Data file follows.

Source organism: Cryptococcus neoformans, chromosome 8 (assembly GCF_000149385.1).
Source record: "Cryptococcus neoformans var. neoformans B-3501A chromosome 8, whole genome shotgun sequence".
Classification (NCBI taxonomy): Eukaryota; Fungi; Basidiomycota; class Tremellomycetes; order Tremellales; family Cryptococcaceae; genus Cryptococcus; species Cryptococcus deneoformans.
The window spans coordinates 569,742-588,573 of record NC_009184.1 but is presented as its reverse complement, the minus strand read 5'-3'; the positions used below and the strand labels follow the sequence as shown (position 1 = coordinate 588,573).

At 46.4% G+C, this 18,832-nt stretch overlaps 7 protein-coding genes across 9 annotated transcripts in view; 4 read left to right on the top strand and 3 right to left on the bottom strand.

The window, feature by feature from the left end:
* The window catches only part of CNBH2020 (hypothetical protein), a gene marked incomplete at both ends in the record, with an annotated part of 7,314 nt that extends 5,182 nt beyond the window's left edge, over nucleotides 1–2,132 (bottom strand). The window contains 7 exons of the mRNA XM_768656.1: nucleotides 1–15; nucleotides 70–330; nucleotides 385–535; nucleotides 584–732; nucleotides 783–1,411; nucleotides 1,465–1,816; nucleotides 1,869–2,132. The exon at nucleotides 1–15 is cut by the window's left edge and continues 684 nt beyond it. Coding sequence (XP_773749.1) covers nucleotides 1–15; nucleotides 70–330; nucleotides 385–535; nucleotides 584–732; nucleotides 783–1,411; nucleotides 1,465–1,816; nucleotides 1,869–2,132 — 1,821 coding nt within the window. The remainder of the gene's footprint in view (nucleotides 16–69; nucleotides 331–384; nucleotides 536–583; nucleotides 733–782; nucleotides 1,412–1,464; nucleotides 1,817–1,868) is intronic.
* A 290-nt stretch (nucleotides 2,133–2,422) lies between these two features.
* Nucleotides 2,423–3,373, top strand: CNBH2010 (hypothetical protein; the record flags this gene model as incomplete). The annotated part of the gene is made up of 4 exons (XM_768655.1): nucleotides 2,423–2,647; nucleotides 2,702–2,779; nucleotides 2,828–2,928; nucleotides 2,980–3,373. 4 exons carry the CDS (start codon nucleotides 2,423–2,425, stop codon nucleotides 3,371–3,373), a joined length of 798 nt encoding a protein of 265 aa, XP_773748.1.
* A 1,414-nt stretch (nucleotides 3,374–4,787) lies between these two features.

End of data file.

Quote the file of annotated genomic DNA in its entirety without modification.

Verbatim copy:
Source organism: Cryptococcus neoformans, chromosome 8 (assembly GCF_000149385.1).
Source record: "Cryptococcus neoformans var. neoformans B-3501A chromosome 8, whole genome shotgun sequence".
Classification (NCBI taxonomy): Eukaryota; Fungi; Basidiomycota; class Tremellomycetes; order Tremellales; family Cryptococcaceae; genus Cryptococcus; species Cryptococcus deneoformans.
The window spans coordinates 569,742-588,573 of record NC_009184.1 but is presented as its reverse complement, the minus strand read 5'-3'; the positions used below and the strand labels follow the sequence as shown (position 1 = coordinate 588,573).

At 46.4% G+C, this 18,832-nt stretch overlaps 7 protein-coding genes across 9 annotated transcripts in view; 4 read left to right on the top strand and 3 right to left on the bottom strand.

The window, feature by feature from the left end:
* The window catches only part of CNBH2020 (hypothetical protein), a gene marked incomplete at both ends in the record, with an annotated part of 7,314 nt that extends 5,182 nt beyond the window's left edge, over nucleotides 1–2,132 (bottom strand). The window contains 7 exons of the mRNA XM_768656.1: nucleotides 1–15; nucleotides 70–330; nucleotides 385–535; nucleotides 584–732; nucleotides 783–1,411; nucleotides 1,465–1,816; nucleotides 1,869–2,132. The exon at nucleotides 1–15 is cut by the window's left edge and continues 684 nt beyond it. Coding sequence (XP_773749.1) covers nucleotides 1–15; nucleotides 70–330; nucleotides 385–535; nucleotides 584–732; nucleotides 783–1,411; nucleotides 1,465–1,816; nucleotides 1,869–2,132 — 1,821 coding nt within the window. The remainder of the gene's footprint in view (nucleotides 16–69; nucleotides 331–384; nucleotides 536–583; nucleotides 733–782; nucleotides 1,412–1,464; nucleotides 1,817–1,868) is intronic.
* A 290-nt stretch (nucleotides 2,133–2,422) lies between these two features.
* Nucleotides 2,423–3,373, top strand: CNBH2010 (hypothetical protein; the record flags this gene model as incomplete). The annotated part of the gene is made up of 4 exons (XM_768655.1): nucleotides 2,423–2,647; nucleotides 2,702–2,779; nucleotides 2,828–2,928; nucleotides 2,980–3,373. 4 exons carry the CDS (start codon nucleotides 2,423–2,425, stop codon nucleotides 3,371–3,373), a joined length of 798 nt encoding a protein of 265 aa, XP_773748.1.
* A 1,414-nt stretch (nucleotides 3,374–4,787) lies between these two features.